Friendship's offering, or, The Annual remembrancer [afterw.] Friendship's offering, a literary album [afterw.] Friendship's offering; and winter's wreath. (Ed by T.K. Hervey) [and others].

Front Cover
Thomas Kibble Hervey
1839
0 Reviews
 

What people are saying - Write a review

We haven't found any reviews in the usual places.

Common terms and phrases

Popular passages

Page 349 - The tear, down Childhood's cheek that flows, Is like the dew-drop on the rose ; When next the summer breeze comes by, And waves the bush, the flower is dry.
Page 82 - Christian land]" (Within.) The skies are wild, and the blast is cold : Yet Riot and Luxury brawl within : Slaves are waiting, in crimson and gold, — Waiting the nod of a child of sin.
Page 82 - What dost Thou in a Christian land ? '' WITHIN. The skies are wild, and the blast is cold ; Yet riot and luxury brawl within : Slaves are waiting, in silver and gold, Waiting the nod of a child of sin. The fire is crackling, wine is bubbling Up in each glass to its beaded brim : The jesters are laughing, the parasites quaffing " Happiness," — " honour,
Page 83 - While the world runs merry as heretofore ! (Within.) He who yon lordly feast enjoyeth, He who doth rest on his couch of down, He it was, who threw the forsaken Under the feet of the trampling town : Liar — betrayer — false as cruel, — What is the doom for his dastard sin ? His peers, they scorn ? — high dames, they shun him ? — Unbar yon palace, and gaze within. There, — yet his deeds are all trumpet-sounded, There, upon silken seats recline Maidens as fair as the summer morning, Watching...
Page 174 - O, let its memory, like a chain about thee, Gently compel and hasten thy return! Linger not long. Though crowds should woo thy staying, Bethink thee, can the mirth of thy friends, though dear, Compensate for the grief thy long delaying Costs the fond heart that sighs to have thee here?
Page 88 - ... extinction of all youth's sweetest visions. Then came the groan of anguish, the shriek of despair — the straining of the eyeballs, to assure itself of that which stretched every fibre of the heart with agony, till it almost burst with the tension. Then came that piercing look into future years, which so often accompanies calamity in its freshness ; when all that would have sustained us beneath the heavy load, has been wrenched from us, for ever and ever ! Vainly the friends who surrounded Isabelle...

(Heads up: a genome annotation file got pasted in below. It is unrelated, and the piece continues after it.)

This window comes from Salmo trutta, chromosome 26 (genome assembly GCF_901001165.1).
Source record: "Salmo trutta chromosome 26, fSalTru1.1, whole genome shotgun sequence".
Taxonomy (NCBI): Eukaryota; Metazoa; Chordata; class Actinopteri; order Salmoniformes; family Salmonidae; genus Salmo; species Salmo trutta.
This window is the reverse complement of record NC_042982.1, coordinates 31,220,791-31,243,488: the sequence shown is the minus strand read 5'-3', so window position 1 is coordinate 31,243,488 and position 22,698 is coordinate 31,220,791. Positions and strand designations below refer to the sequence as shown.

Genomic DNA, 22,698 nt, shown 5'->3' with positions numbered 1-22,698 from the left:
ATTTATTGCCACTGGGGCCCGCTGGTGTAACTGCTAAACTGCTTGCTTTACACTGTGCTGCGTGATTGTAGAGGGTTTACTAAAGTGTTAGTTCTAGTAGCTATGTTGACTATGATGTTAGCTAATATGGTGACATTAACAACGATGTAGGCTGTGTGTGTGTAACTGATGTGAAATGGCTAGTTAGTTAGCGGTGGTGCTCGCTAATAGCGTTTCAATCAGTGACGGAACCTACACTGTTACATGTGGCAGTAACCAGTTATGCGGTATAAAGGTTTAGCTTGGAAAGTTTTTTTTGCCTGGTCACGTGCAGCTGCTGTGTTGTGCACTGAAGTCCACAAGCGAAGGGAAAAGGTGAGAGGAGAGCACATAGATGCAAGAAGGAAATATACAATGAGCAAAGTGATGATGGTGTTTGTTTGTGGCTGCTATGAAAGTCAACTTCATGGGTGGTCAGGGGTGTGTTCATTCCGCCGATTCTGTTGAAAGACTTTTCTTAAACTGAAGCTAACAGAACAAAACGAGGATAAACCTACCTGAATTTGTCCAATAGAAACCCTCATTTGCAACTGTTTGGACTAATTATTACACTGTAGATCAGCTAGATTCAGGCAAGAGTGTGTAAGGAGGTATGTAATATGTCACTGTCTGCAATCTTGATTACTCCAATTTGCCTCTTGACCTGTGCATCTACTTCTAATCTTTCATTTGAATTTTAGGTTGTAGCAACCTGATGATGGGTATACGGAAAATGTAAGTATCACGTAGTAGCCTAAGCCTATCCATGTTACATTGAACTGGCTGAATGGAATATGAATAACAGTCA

Page 83 - Poverty ; misery : Well, — no matter ; There is an end unto every pain ! The harlot's fame was her doom to-day, Disdain, — despair ; by to-morrow's light The ragged boards and the pauper's pall ; And so she '11 be given to dusty night ! . . . Without a tear or a human sigh, She's gone, — poor life and its "fever...
Page 85 - The strong and feverish excitement of the gambling table too well suited the eager temperament of Victor. He who, in the midst of the most profligate capital of the world, had strength to resist all other allurements, fell a ready prey to that vice, whose fatal indulgence has often paved the way for the commission of almost every crime. Auguste, on the other hand, shunning the dazzling salons of play, was a nightly visitant of the metropolitan...
Page 84 - The circumstance which had called for this expiation of life at the altar of justice, are briefly as follows,— and, blended with the strong love of excitement, so universal amongst the French, account, in some degree, for the eager curiosity discernible in the multitude, now hastening to the awful spectacle of a fellow-creature, in the full flush of youth and health, being plunged into the gulf of an unknown eternity. The crime for which Victor d'Aubigny was doomed to suffer was forgery. Remonstrance,...
Page 83 - She's gone, — poor life and its ' fever' o'er. So, — let her in calm oblivion lie ; While the world runs merry as heretofore ! (Within.) He who yon lordly feast enjoyeth, He who doth rest on his couch of down, He it was, who threw the forsaken Under the feet of the trampling town: Liar — betrayer — false as cruel, — What is the doom for his dastard sin ? His peers, they scorn ? — high dames, they shun him ? — Unbar yon palace, and gaze within. There...

Bibliographic information